Why WPA3 is necessary to secure Wi-Fi 6 / 802.11ax networks

Following the disclosure of the KRACK vulnerability, WPA3 was developed to prevent "session replay" attacks. Aruba's Jeff Lipton explains the importance of WPA3 to Wi-Fi 6.

Why WPA3 is necessary to secure Wi-Fi 6 / 802.11ax networks

HPE Discover 2019, TechRepublic's James Sanders spoke with Aruba's Jeff Lipton about the importance of WPA3 to Wi-Fi 6. The following is an edited transcript of the interview.

Jeff Lipton: Let's talk a little bit about the security for Wi-Fi networks. I think some people will tell you that Wi-Fi networks are not as secure as 5G networks. Generally, that's not true. What that refers to are networks that are set up improperly. For example, a coffee shop network where there's no password protection. Of course, that's not going to be secure.

So let's take WPA3 off the table for a minute. If you talk about WPA2-Enterprise, if it's set up properly, it's a very secure network. What WPA3 gives you is better encryption, better authentication, and it also gives you OWE, which is a way to encrypt a conversation on non-protected communications, non-password protected communications. I think WPA2 was a huge success, but that was done several years ago. Security threats have evolved, networks have evolved, and we have to evolve as well to address those threats. That's what WPA3 does.

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Interestingly, if you compare WPA3 security with LTE and 5G security, it's generally a little bit ahead as far as authentication, encryption, and things like that. I'd say that security for both is good, but the security for WPA3 is marginally better.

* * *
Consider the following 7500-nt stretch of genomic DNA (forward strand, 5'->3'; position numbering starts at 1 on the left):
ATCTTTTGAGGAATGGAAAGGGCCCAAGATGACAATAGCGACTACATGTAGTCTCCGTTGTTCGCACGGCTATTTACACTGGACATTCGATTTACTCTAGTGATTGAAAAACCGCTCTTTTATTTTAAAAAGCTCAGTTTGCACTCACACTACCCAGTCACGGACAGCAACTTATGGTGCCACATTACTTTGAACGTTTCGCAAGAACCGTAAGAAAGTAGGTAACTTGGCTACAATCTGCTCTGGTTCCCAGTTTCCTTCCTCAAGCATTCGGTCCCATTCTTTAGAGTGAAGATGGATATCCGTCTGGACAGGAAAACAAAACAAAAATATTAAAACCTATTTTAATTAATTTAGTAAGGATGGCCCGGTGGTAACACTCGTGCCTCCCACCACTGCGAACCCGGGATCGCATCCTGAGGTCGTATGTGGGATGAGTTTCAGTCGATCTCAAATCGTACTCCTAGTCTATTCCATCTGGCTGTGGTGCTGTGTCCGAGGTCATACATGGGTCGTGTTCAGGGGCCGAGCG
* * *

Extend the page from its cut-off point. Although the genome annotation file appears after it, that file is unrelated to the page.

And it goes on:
James Sanders: Do you think that there's going to be more of a need for--say yearly or quarterly updates to the way that devices connect to Wi-Fi networks, in order to address security issues in the way that Android phones are patched or Windows is patched?

Jeff Lipton: Yeah, so that remains to be seen. Right now it's my understanding that WPA3 is very solid, and if it's deployed, with WPA3 for the enterprise, it represents the state of the art in security right now. I think as security threats evolve, we have to evolve our responses to them and be even proactive about it. We'll have to do that. It's also interesting to mention that when you talk about LTE and 5G security, there are certainly stingray attacks, and there have been a lot of highly publicized breaches and attacks there too. Nothing is completely secure, but we're very confident and happy with the security levels provided by WPA3 now.

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